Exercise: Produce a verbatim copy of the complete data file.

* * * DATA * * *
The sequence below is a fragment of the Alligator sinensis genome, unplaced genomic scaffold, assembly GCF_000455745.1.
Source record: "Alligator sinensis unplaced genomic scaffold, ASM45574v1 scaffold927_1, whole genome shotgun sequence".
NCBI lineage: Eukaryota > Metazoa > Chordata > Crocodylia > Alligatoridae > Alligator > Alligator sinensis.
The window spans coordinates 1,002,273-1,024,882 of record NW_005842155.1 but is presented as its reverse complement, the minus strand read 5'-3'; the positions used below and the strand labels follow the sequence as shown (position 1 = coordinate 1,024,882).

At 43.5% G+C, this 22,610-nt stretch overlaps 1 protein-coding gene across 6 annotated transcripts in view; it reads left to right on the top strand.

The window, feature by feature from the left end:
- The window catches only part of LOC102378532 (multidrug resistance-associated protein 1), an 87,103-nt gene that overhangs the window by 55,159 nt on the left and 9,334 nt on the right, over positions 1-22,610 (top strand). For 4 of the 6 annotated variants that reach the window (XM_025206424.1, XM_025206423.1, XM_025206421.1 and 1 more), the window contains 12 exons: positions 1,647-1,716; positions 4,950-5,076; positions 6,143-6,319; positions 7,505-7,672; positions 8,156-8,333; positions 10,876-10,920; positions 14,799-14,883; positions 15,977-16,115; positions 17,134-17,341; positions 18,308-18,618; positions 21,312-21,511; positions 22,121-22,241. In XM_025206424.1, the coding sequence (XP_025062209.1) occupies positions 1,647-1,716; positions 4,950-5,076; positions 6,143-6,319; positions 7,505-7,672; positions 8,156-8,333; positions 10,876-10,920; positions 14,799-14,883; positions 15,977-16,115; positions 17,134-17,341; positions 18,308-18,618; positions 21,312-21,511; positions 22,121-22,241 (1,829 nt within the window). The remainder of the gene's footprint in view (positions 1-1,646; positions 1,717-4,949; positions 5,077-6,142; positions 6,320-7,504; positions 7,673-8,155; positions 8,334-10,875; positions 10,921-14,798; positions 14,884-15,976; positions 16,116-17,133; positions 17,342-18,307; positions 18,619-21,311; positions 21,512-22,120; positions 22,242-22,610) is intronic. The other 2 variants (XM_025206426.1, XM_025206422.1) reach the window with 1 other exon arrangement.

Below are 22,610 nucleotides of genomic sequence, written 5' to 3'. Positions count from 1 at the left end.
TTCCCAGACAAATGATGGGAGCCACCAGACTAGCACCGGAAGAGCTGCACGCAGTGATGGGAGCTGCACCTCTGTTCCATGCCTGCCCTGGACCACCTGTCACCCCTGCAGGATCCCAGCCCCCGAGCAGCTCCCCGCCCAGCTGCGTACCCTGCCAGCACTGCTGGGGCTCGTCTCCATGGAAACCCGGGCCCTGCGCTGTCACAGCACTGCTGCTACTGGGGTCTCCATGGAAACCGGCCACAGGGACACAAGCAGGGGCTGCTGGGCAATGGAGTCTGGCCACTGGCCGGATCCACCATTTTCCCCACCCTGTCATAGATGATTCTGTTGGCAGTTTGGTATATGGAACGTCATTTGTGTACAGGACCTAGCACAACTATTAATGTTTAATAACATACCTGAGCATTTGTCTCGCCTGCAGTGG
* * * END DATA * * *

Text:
The sequence below is a fragment of the Alligator sinensis genome, unplaced genomic scaffold, assembly GCF_000455745.1.
Source record: "Alligator sinensis unplaced genomic scaffold, ASM45574v1 scaffold927_1, whole genome shotgun sequence".
NCBI lineage: Eukaryota > Metazoa > Chordata > Crocodylia > Alligatoridae > Alligator > Alligator sinensis.
The window spans coordinates 1,002,273-1,024,882 of record NW_005842155.1 but is presented as its reverse complement, the minus strand read 5'-3'; the positions used below and the strand labels follow the sequence as shown (position 1 = coordinate 1,024,882).

At 43.5% G+C, this 22,610-nt stretch overlaps 1 protein-coding gene across 6 annotated transcripts in view; it reads left to right on the top strand.

The window, feature by feature from the left end:
- The window catches only part of LOC102378532 (multidrug resistance-associated protein 1), an 87,103-nt gene that overhangs the window by 55,159 nt on the left and 9,334 nt on the right, over positions 1-22,610 (top strand). For 4 of the 6 annotated variants that reach the window (XM_025206424.1, XM_025206423.1, XM_025206421.1 and 1 more), the window contains 12 exons: positions 1,647-1,716; positions 4,950-5,076; positions 6,143-6,319; positions 7,505-7,672; positions 8,156-8,333; positions 10,876-10,920; positions 14,799-14,883; positions 15,977-16,115; positions 17,134-17,341; positions 18,308-18,618; positions 21,312-21,511; positions 22,121-22,241. In XM_025206424.1, the coding sequence (XP_025062209.1) occupies positions 1,647-1,716; positions 4,950-5,076; positions 6,143-6,319; positions 7,505-7,672; positions 8,156-8,333; positions 10,876-10,920; positions 14,799-14,883; positions 15,977-16,115; positions 17,134-17,341; positions 18,308-18,618; positions 21,312-21,511; positions 22,121-22,241 (1,829 nt within the window). The remainder of the gene's footprint in view (positions 1-1,646; positions 1,717-4,949; positions 5,077-6,142; positions 6,320-7,504; positions 7,673-8,155; positions 8,334-10,875; positions 10,921-14,798; positions 14,884-15,976; positions 16,116-17,133; positions 17,342-18,307; positions 18,619-21,311; positions 21,512-22,120; positions 22,242-22,610) is intronic. The other 2 variants (XM_025206426.1, XM_025206422.1) reach the window with 1 other exon arrangement.

Below are 22,610 nucleotides of genomic sequence, written 5' to 3'. Positions count from 1 at the left end.
TTCCCAGACAAATGATGGGAGCCACCAGACTAGCACCGGAAGAGCTGCACGCAGTGATGGGAGCTGCACCTCTGTTCCATGCCTGCCCTGGACCACCTGTCACCCCTGCAGGATCCCAGCCCCCGAGCAGCTCCCCGCCCAGCTGCGTACCCTGCCAGCACTGCTGGGGCTCGTCTCCATGGAAACCCGGGCCCTGCGCTGTCACAGCACTGCTGCTACTGGGGTCTCCATGGAAACCGGCCACAGGGACACAAGCAGGGGCTGCTGGGCAATGGAGTCTGGCCACTGGCCGGATCCACCATTTTCCCCACCCTGTCATAGATGATTCTGTTGGCAGTTTGGTATATGGAACGTCATTTGTGTACAGGACCTAGCACAACTATTAATGTTTAATAACATACCTGAGCATTTGTCTCGCCTGCAGTGG